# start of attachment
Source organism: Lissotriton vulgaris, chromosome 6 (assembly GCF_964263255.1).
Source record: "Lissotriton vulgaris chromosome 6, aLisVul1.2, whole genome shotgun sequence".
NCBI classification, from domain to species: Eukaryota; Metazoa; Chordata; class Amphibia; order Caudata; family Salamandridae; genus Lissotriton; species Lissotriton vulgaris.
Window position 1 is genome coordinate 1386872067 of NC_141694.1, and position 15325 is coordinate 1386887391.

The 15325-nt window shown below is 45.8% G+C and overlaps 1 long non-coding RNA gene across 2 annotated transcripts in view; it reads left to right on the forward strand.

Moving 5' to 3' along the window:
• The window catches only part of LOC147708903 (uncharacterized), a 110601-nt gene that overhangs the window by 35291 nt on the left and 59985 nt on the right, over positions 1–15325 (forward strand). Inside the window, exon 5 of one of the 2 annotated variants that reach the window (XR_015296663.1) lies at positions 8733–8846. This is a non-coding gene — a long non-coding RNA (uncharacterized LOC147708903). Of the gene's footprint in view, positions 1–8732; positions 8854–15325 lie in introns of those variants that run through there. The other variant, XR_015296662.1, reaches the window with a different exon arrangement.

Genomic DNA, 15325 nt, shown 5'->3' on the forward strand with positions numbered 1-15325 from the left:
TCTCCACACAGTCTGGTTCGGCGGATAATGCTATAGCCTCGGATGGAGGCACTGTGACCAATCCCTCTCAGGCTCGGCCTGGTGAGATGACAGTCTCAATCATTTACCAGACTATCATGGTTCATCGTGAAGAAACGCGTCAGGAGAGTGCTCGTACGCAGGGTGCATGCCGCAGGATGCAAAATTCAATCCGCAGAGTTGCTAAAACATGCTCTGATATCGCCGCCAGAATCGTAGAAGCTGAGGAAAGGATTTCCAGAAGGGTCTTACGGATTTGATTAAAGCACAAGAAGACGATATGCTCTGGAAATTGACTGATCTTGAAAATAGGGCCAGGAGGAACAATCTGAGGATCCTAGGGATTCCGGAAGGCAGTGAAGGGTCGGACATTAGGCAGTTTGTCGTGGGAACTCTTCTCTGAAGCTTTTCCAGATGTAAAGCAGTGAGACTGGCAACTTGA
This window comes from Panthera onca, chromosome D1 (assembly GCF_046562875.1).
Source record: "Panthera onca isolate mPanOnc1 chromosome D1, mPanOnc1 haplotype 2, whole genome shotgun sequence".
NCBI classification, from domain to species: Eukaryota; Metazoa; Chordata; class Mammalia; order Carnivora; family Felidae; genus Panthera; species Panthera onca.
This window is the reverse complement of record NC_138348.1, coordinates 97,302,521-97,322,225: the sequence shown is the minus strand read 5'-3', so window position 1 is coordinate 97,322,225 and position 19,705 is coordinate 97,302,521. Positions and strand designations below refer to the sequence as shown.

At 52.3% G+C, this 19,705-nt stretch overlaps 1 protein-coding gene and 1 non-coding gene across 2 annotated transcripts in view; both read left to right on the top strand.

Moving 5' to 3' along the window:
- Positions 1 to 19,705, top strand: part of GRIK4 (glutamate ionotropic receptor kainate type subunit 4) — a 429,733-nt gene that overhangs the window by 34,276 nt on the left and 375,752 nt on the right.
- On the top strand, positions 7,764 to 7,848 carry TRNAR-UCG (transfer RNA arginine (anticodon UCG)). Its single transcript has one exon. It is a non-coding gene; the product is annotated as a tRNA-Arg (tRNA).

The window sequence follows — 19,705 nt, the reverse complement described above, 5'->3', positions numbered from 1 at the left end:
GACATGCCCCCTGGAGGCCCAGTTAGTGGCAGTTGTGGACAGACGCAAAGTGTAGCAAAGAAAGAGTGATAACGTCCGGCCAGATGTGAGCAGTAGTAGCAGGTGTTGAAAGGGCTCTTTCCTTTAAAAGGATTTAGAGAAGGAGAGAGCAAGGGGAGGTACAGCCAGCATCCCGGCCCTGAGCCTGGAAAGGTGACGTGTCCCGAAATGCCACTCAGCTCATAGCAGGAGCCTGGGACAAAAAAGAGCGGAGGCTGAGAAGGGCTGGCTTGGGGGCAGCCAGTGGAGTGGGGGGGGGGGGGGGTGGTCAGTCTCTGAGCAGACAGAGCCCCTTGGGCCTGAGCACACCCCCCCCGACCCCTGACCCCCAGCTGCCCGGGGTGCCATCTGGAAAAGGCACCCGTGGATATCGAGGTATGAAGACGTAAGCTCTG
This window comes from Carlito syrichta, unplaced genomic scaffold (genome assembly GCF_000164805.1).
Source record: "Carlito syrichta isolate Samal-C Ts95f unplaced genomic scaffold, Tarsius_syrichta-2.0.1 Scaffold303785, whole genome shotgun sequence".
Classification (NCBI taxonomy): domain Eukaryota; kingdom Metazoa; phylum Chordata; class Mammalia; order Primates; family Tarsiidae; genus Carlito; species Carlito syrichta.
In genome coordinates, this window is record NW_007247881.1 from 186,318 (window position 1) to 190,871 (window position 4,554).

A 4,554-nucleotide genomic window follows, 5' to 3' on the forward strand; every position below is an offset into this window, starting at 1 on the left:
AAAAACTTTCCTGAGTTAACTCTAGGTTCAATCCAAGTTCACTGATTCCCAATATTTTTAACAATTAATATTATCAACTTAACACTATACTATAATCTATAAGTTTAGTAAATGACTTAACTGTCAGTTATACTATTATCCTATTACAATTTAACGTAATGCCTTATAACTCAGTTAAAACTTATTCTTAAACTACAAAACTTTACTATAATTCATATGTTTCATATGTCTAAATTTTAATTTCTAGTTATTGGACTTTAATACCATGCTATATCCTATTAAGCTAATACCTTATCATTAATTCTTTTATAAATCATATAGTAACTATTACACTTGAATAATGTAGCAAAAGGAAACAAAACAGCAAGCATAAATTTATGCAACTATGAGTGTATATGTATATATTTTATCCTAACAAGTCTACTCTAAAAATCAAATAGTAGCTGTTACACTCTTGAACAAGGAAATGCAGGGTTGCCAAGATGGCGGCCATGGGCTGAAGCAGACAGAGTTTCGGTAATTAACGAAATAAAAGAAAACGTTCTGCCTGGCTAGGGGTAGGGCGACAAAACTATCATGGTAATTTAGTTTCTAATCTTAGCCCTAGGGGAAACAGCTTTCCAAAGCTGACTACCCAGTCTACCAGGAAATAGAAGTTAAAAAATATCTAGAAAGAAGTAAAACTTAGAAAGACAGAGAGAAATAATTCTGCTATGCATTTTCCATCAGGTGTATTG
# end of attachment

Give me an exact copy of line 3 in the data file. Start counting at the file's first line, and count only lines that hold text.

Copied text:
NCBI classification, from domain to species: Eukaryota; Metazoa; Chordata; class Amphibia; order Caudata; family Salamandridae; genus Lissotriton; species Lissotriton vulgaris.